– Close the window, or you'll let mosquitoes in! - says grandmother in a worried manner. I comply and rush to the kitchen to eat some buns and drink some kisel. After that, I'm following my grandmother as a shadow and helping her feed the hens, pigs and our dog Barsik.
This is my home. It's a house in the Charopki village. There are eight families living in this village.
I don't know if I'll ever see this house again. And it's not just because after my grandmother's death my mother sold the house, and the new owners were so careless that they accidentally burned down the house… It's also because now it's not safe for me (along with many others) to return to Belarus.
One Belarusian writer posted on Instagram that "The ability to return is more important than the ability to leave". I couldn't agree more.
I've also been thinking that the Ukrainian filmmakers can return home and shoot movies there notwithstanding the grave danger of the war, while the Belarusian filmmakers can't return to a seemingly peaceful country. How so? What a Schroedinger's cat situation!..
It's unnerving to think about the gap between those who left Belarus and those who decided to stay. There is a strong desire to preserve the bond between all Belarusian people, regardless of where they happen to be now. I really want this distance to unite us during these trying times. At the moment, the only possibility for the "Northern Lights" not to lose "touch with reality", meaning those who stayed in Belarus, is to continue organizing the film festival, even though it's in an online format, thus communicating to Belarusians in and outside of Belarus that we are all one, and we all have a common goal.
Sometimes I call my mother and ask her:
– Mom, can you show me my books? I miss my books.
My mother laughs and tells me that I'm funny, but still shows me the bookshelf. And so I look at books of poetry by Baradulin and Buraukin, and at the "Voices from Chernobyl" by Sviatlana Aleksievich, all of them signed by the authors. I look at Valzhyna Mort's first book, and at Pavel Stsiazhko's "The Culture of the Language", a book that at some point opened my eyes at why the logic of the Belarusian language is how it is and not otherwise. I flip through the pages of the books of Tsiotka's poetry and Ursula Radzivil's plays in my mind.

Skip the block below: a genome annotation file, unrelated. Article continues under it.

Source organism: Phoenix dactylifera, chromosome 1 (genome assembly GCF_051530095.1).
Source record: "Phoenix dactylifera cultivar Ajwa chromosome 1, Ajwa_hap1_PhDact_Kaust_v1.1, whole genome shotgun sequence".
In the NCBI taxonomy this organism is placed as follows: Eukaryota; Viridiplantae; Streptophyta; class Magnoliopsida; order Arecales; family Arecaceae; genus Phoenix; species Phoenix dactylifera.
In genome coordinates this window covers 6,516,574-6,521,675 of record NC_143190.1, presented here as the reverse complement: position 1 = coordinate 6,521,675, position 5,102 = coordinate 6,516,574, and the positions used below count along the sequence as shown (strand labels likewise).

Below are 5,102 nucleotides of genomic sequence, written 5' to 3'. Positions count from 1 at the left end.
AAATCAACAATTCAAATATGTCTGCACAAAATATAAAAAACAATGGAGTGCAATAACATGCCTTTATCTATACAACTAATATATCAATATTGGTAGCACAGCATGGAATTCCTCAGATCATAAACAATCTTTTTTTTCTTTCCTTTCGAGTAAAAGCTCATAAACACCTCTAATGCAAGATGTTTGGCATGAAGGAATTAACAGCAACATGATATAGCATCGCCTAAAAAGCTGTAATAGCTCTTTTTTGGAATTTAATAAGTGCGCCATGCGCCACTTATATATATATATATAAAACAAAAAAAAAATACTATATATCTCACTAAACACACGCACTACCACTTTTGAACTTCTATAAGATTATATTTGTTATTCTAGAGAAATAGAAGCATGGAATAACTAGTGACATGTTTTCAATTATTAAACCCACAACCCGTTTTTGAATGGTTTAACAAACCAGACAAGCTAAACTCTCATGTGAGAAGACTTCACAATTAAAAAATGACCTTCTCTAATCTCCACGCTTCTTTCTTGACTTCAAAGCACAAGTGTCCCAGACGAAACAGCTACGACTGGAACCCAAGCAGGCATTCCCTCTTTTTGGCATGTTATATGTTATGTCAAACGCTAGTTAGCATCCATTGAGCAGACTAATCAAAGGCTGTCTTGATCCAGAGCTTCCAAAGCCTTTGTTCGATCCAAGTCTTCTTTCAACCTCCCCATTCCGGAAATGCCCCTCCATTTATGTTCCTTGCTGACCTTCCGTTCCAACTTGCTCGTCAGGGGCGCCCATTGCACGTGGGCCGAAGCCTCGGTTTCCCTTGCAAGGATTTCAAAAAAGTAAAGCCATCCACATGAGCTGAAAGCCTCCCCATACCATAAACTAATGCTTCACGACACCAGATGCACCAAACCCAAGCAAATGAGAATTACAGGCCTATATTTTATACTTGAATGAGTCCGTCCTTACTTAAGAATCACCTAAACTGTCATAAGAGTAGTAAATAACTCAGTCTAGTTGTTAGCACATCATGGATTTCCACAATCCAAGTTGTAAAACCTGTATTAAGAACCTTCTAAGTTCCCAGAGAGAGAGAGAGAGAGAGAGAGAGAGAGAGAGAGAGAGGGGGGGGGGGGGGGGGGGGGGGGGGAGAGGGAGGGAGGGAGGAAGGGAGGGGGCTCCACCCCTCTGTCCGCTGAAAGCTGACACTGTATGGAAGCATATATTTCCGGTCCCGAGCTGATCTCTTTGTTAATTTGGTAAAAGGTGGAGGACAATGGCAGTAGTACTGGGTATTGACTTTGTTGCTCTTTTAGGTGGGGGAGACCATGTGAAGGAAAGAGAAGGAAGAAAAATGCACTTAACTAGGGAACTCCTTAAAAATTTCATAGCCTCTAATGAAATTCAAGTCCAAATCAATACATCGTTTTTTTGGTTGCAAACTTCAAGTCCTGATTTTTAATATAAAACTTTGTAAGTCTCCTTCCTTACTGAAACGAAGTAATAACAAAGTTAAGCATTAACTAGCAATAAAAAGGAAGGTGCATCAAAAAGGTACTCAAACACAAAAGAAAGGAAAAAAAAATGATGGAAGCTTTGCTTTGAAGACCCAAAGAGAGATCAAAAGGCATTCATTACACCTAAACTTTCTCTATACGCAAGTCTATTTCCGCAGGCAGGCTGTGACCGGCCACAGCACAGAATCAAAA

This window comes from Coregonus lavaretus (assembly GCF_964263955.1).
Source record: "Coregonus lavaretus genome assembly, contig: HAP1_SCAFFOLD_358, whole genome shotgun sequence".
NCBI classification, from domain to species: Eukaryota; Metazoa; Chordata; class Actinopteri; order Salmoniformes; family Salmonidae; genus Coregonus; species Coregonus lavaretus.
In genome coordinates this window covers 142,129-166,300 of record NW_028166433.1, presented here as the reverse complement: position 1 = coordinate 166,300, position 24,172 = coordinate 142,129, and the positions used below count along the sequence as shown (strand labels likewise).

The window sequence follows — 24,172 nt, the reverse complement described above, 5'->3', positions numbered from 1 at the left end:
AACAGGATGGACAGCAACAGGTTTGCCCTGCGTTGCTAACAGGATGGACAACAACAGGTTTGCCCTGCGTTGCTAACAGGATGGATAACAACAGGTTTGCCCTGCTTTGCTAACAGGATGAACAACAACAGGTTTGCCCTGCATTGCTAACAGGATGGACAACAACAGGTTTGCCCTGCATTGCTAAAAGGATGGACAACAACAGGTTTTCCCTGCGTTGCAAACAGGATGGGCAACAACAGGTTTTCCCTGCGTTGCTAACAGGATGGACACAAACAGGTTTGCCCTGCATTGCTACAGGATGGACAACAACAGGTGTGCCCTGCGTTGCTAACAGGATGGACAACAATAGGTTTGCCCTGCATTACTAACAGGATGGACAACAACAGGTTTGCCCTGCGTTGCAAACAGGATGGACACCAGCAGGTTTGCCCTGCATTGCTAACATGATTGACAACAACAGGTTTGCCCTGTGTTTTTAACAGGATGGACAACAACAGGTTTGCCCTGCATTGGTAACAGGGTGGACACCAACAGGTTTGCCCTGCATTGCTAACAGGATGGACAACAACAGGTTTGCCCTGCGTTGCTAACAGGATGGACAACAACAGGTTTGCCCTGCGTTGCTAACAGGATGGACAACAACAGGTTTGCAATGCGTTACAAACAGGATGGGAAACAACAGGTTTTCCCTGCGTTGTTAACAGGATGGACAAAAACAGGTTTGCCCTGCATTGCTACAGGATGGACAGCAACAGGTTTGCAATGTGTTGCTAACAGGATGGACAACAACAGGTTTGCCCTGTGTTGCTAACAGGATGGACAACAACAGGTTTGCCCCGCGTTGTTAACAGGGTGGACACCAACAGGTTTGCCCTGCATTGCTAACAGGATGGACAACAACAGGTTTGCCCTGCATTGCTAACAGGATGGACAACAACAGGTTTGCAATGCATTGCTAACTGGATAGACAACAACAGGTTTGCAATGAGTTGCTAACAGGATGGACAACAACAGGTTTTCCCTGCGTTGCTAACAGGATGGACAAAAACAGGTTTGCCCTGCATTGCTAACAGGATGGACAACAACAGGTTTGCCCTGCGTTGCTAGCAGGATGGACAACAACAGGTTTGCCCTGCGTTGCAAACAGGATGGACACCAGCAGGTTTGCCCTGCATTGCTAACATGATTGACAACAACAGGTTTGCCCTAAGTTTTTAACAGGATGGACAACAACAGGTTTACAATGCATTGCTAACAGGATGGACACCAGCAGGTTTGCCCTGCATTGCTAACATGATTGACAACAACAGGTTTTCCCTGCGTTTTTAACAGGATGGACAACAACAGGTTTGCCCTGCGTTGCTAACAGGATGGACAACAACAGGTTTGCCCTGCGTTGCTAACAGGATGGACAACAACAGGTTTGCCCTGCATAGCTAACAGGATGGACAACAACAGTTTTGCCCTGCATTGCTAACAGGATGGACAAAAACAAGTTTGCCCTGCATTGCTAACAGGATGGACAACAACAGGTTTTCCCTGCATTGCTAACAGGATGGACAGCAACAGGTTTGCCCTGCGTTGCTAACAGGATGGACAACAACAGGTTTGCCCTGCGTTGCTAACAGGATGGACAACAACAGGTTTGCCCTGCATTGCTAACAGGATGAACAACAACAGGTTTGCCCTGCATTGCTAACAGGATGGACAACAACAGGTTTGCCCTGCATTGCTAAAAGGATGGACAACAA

The impossibility to touch the books, hug my mother and father, show the "Northern Lights" in Belarusian cinemas is a torture. I'd never imagined that for me, a woman with a wanderer's soul, the ability to return home would mean that much. I understood that only when I lost that ability.
It is precisely because we want to preserve the feeling of safety and homeliness, and because we believe that there should be something constant and anchored in life, we are continuing holding The Northern Lights Film Festival. This is our mobile home, a minibus that we've made ourselves at home in, putting some vintage furniture and moomin cups in, a home we've transported to a safer place. We hope this is not for a prolonged period of time, though. We really feel at home here. What is the meaning of this? Is that the internal immigration or a healthy attempt at surviving in inhumane circumstances?
"Every person carries their sky with them", Uladzimir Karatkevich once wrote. We've spread around the world, carrying our homes with us.
The minibus called "Northern Lights" has wheels that could at any moment start moving towards our home.
We are constantly headed home. It's a long way home. Імбрычак, галавешка, шуфлядка, сланечнік, шыпшына, вейкі, ложак, зэдлік, завіруха, лістапад*. Life is a constant way home, way to our own selves, way to our identities, a journey of our souls. This is a road for the brave. The road is us. The road feels like home.
*Belarusian words for kettle, charred stick, drawer, sunflower, brier, eyelids, bed, stool, snowstorm, November/leaf fall.